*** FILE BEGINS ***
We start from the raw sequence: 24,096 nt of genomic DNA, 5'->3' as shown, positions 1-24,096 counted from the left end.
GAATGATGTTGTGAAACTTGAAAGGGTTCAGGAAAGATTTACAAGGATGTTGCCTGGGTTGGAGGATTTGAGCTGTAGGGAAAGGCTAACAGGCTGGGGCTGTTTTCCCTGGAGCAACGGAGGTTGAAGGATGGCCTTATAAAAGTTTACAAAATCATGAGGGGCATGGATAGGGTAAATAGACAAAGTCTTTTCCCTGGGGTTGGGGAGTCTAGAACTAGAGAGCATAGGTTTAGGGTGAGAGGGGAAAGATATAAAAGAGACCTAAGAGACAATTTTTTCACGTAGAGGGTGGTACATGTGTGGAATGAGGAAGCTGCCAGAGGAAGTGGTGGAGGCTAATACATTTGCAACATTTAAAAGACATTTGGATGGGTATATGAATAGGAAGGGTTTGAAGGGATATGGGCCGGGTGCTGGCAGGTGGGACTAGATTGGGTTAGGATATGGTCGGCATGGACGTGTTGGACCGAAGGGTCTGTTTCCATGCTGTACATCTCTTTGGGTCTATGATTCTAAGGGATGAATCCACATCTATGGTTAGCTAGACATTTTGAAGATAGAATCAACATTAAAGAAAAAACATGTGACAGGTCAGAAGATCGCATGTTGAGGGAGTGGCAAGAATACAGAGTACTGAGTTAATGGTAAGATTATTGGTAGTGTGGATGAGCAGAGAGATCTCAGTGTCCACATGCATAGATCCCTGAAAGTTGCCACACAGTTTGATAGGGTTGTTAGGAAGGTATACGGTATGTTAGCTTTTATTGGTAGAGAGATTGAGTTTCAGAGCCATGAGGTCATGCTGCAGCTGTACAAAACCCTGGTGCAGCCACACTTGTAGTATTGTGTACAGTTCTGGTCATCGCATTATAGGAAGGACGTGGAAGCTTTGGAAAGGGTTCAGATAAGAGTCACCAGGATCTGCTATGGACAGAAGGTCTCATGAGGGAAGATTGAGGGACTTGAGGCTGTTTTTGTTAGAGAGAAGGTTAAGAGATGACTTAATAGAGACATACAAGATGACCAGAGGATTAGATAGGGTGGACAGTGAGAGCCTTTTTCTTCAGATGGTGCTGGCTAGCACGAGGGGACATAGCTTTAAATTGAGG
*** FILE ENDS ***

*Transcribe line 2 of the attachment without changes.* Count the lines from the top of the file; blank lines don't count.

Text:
GAATGATGTTGTGAAACTTGAAAGGGTTCAGGAAAGATTTACAAGGATGTTGCCTGGGTTGGAGGATTTGAGCTGTAGGGAAAGGCTAACAGGCTGGGGCTGTTTTCCCTGGAGCAACGGAGGTTGAAGGATGGCCTTATAAAAGTTTACAAAATCATGAGGGGCATGGATAGGGTAAATAGACAAAGTCTTTTCCCTGGGGTTGGGGAGTCTAGAACTAGAGAGCATAGGTTTAGGGTGAGAGGGGAAAGATATAAAAGAGACCTAAGAGACAATTTTTTCACGTAGAGGGTGGTACATGTGTGGAATGAGGAAGCTGCCAGAGGAAGTGGTGGAGGCTAATACATTTGCAACATTTAAAAGACATTTGGATGGGTATATGAATAGGAAGGGTTTGAAGGGATATGGGCCGGGTGCTGGCAGGTGGGACTAGATTGGGTTAGGATATGGTCGGCATGGACGTGTTGGACCGAAGGGTCTGTTTCCATGCTGTACATCTCTTTGGGTCTATGATTCTAAGGGATGAATCCACATCTATGGTTAGCTAGACATTTTGAAGATAGAATCAACATTAAAGAAAAAACATGTGACAGGTCAGAAGATCGCATGTTGAGGGAGTGGCAAGAATACAGAGTACTGAGTTAATGGTAAGATTATTGGTAGTGTGGATGAGCAGAGAGATCTCAGTGTCCACATGCATAGATCCCTGAAAGTTGCCACACAGTTTGATAGGGTTGTTAGGAAGGTATACGGTATGTTAGCTTTTATTGGTAGAGAGATTGAGTTTCAGAGCCATGAGGTCATGCTGCAGCTGTACAAAACCCTGGTGCAGCCACACTTGTAGTATTGTGTACAGTTCTGGTCATCGCATTATAGGAAGGACGTGGAAGCTTTGGAAAGGGTTCAGATAAGAGTCACCAGGATCTGCTATGGACAGAAGGTCTCATGAGGGAAGATTGAGGGACTTGAGGCTGTTTTTGTTAGAGAGAAGGTTAAGAGATGACTTAATAGAGACATACAAGATGACCAGAGGATTAGATAGGGTGGACAGTGAGAGCCTTTTTCTTCAGATGGTGCTGGCTAGCACGAGGGGACATAGCTTTAAATTGAGG